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Hans Aberg <[log in to unmask]>
Wed, 19 Feb 1997 11:34:28 +0100
text/plain (56 lines)
"Johannes L. Braams" <[log in to unmask]> wrote:

>At the EuroTeX conference in Gdansk (1994) there was a babel bof.
>We came up with a list of aspects of multilingual typesetting:
>At the Euro\TeX\ conference in Gdansk (1994) a babel bof was held.
>We discussed about what defines a language.
>We came up with a list of language attributes:
>\item hyphenation patterns and associated left- and righthyphenmin
>\item fontencoding (outputencoing)
>\item direction of writing
>\item input encoding
>\item punctuation
>\item quotation marks
>\item captions and dates (perhaps several formats of dates)
>\item mathematics (ie \tan gives either tan or tg)
>\item typographic conventions
>\item enumerating
>\item ligatures
>\item hyphen split (see article from Jiri Zlatuska)
>\item collating sequence (|\alph| etc.
>\item (conventions for emphasis, but more for document class,
>  publishing house conventions).

  This seems to be a fairly comprehensive list, when dealing with a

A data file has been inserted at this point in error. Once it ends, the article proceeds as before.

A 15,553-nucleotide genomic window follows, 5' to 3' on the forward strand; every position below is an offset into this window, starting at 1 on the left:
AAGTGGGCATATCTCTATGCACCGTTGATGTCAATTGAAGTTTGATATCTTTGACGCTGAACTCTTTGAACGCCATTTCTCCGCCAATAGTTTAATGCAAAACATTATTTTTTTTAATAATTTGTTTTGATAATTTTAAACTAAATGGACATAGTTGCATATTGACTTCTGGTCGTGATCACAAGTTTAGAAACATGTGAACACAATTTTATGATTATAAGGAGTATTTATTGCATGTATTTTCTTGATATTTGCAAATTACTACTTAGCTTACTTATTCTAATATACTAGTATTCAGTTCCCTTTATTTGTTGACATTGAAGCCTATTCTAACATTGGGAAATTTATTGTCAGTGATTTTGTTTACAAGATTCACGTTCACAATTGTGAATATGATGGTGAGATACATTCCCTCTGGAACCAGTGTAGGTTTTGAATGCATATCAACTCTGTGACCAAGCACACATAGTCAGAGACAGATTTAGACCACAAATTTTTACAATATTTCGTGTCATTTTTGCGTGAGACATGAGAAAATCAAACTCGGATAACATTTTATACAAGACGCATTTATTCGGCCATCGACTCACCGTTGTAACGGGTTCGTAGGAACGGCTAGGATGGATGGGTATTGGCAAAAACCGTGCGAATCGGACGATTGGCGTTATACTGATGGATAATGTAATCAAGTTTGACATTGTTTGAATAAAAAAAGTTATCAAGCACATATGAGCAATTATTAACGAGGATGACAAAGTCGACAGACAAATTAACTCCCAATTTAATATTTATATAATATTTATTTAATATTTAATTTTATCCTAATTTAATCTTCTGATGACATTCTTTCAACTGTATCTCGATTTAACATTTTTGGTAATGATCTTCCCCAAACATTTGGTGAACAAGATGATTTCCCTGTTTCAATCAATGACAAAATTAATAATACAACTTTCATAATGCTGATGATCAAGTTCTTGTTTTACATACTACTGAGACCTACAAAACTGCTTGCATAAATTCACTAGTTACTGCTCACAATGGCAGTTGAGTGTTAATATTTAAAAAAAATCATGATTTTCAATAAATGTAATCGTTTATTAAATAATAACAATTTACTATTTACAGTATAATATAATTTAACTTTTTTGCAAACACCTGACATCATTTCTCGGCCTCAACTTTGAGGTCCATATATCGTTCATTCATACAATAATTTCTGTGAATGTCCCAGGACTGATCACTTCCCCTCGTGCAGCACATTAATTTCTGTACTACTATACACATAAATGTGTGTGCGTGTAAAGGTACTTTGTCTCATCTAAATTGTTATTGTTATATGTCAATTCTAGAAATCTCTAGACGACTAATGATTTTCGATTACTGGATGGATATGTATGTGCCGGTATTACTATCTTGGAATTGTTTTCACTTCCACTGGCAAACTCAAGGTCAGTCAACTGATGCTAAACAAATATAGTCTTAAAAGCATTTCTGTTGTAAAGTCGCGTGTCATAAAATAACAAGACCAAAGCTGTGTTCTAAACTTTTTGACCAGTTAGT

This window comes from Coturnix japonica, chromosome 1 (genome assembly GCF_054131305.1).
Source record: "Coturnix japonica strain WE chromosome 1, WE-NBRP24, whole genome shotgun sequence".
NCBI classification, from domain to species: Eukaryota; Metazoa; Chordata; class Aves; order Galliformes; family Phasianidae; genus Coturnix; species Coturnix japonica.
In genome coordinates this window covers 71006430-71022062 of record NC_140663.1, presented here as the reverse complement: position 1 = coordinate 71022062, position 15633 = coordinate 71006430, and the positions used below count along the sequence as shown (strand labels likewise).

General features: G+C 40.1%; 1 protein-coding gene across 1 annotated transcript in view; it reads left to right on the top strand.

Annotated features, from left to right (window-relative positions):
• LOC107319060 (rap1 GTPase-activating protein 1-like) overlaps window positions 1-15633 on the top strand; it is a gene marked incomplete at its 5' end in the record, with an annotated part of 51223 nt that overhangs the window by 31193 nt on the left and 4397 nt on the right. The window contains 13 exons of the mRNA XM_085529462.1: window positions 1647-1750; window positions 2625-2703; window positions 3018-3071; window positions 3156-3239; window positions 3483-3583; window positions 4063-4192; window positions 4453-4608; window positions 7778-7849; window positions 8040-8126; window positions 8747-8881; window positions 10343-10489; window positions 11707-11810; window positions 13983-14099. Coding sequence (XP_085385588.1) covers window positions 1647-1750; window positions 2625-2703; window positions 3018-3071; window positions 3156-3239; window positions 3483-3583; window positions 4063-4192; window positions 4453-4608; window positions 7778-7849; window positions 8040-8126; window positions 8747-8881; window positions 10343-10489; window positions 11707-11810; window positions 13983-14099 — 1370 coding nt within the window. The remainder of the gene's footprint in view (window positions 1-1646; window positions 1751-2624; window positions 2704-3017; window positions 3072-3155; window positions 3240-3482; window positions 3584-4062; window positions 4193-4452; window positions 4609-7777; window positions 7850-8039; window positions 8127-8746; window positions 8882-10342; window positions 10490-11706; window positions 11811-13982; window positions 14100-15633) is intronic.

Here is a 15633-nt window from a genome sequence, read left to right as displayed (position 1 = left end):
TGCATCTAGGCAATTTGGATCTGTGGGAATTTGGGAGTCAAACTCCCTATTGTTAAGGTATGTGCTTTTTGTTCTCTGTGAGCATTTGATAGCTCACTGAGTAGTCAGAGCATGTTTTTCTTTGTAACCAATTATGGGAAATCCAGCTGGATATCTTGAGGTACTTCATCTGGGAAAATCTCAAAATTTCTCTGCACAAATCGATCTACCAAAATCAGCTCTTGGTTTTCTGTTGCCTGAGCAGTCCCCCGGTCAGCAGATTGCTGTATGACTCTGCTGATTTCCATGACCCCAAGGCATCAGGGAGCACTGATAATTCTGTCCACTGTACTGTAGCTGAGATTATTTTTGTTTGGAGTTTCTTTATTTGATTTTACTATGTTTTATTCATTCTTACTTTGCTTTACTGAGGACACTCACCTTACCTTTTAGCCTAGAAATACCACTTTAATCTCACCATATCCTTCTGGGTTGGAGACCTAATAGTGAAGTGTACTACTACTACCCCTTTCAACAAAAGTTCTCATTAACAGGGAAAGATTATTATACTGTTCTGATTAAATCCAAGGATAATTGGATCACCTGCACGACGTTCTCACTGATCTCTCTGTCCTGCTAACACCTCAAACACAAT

language as an standalone quantity. There are two items I want to mention
when two or more languages are used together:

\item transcribation
\item alphabetic search of one language in another

  There is one item for each pair of languages, but what I have in mind is
that a language package should supply where the language transcribed to,
and alphabetic search is being done in, is English.

  The "transcribation" are systems like transcribing Russian letters into
English letters, but also translating German umlaut, and Swedish special
letters into "oe", "aa", and the like.

  If you have a bibliographic database, it turns out to be inconvenient
remembering all those transcribed diacritical marks, so for that purpose,
one would want to have a simplified English (or ASCII) transcribation. For
example, the German and Swedish diacritical marks would simply be dropped.
(This is better appreciated when doing searches in a language where you do
not know what those diacritical martks mean; it is very difficult getting
them right.)

  Hans Aberg